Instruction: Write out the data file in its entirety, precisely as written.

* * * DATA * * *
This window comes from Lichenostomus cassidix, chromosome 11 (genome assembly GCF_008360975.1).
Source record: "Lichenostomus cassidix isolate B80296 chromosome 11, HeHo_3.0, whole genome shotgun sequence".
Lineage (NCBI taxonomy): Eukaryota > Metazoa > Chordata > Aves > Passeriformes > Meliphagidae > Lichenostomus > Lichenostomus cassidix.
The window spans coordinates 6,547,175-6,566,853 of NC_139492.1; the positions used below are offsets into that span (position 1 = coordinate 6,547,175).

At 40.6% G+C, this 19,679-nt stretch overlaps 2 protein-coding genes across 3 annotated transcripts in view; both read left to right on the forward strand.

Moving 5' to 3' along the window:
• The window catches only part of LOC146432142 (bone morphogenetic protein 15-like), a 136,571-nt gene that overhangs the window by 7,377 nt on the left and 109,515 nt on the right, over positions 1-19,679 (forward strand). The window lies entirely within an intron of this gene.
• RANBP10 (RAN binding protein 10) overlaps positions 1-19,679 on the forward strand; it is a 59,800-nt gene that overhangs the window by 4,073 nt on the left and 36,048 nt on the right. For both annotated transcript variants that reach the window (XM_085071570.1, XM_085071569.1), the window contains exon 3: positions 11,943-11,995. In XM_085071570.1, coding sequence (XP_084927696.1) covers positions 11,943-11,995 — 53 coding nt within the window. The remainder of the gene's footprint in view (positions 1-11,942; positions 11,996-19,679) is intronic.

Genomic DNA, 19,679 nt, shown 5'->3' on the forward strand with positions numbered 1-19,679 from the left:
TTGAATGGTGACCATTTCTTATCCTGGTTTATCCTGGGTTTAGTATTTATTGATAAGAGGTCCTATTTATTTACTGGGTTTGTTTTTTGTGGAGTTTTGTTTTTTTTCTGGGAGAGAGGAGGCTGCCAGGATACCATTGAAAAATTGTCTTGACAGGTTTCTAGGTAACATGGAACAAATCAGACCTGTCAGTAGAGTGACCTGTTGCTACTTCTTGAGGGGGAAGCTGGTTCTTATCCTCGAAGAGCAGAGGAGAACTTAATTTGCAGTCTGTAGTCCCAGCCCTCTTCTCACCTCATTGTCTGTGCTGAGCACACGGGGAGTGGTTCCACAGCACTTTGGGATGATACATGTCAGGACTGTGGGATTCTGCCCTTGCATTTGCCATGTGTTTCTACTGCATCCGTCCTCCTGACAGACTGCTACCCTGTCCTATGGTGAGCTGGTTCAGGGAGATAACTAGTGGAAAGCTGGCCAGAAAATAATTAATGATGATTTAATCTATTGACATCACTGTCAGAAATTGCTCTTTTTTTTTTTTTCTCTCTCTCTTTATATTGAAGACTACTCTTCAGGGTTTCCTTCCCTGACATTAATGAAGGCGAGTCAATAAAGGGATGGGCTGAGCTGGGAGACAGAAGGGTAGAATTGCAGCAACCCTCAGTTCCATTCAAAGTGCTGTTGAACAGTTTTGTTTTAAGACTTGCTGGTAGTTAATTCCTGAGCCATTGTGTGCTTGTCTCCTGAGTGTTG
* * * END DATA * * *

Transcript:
This window comes from Lichenostomus cassidix, chromosome 11 (genome assembly GCF_008360975.1).
Source record: "Lichenostomus cassidix isolate B80296 chromosome 11, HeHo_3.0, whole genome shotgun sequence".
Lineage (NCBI taxonomy): Eukaryota > Metazoa > Chordata > Aves > Passeriformes > Meliphagidae > Lichenostomus > Lichenostomus cassidix.
The window spans coordinates 6,547,175-6,566,853 of NC_139492.1; the positions used below are offsets into that span (position 1 = coordinate 6,547,175).

At 40.6% G+C, this 19,679-nt stretch overlaps 2 protein-coding genes across 3 annotated transcripts in view; both read left to right on the forward strand.

Moving 5' to 3' along the window:
• The window catches only part of LOC146432142 (bone morphogenetic protein 15-like), a 136,571-nt gene that overhangs the window by 7,377 nt on the left and 109,515 nt on the right, over positions 1-19,679 (forward strand). The window lies entirely within an intron of this gene.
• RANBP10 (RAN binding protein 10) overlaps positions 1-19,679 on the forward strand; it is a 59,800-nt gene that overhangs the window by 4,073 nt on the left and 36,048 nt on the right. For both annotated transcript variants that reach the window (XM_085071570.1, XM_085071569.1), the window contains exon 3: positions 11,943-11,995. In XM_085071570.1, coding sequence (XP_084927696.1) covers positions 11,943-11,995 — 53 coding nt within the window. The remainder of the gene's footprint in view (positions 1-11,942; positions 11,996-19,679) is intronic.

Genomic DNA, 19,679 nt, shown 5'->3' on the forward strand with positions numbered 1-19,679 from the left:
TTGAATGGTGACCATTTCTTATCCTGGTTTATCCTGGGTTTAGTATTTATTGATAAGAGGTCCTATTTATTTACTGGGTTTGTTTTTTGTGGAGTTTTGTTTTTTTTCTGGGAGAGAGGAGGCTGCCAGGATACCATTGAAAAATTGTCTTGACAGGTTTCTAGGTAACATGGAACAAATCAGACCTGTCAGTAGAGTGACCTGTTGCTACTTCTTGAGGGGGAAGCTGGTTCTTATCCTCGAAGAGCAGAGGAGAACTTAATTTGCAGTCTGTAGTCCCAGCCCTCTTCTCACCTCATTGTCTGTGCTGAGCACACGGGGAGTGGTTCCACAGCACTTTGGGATGATACATGTCAGGACTGTGGGATTCTGCCCTTGCATTTGCCATGTGTTTCTACTGCATCCGTCCTCCTGACAGACTGCTACCCTGTCCTATGGTGAGCTGGTTCAGGGAGATAACTAGTGGAAAGCTGGCCAGAAAATAATTAATGATGATTTAATCTATTGACATCACTGTCAGAAATTGCTCTTTTTTTTTTTTTCTCTCTCTCTTTATATTGAAGACTACTCTTCAGGGTTTCCTTCCCTGACATTAATGAAGGCGAGTCAATAAAGGGATGGGCTGAGCTGGGAGACAGAAGGGTAGAATTGCAGCAACCCTCAGTTCCATTCAAAGTGCTGTTGAACAGTTTTGTTTTAAGACTTGCTGGTAGTTAATTCCTGAGCCATTGTGTGCTTGTCTCCTGAGTGTTG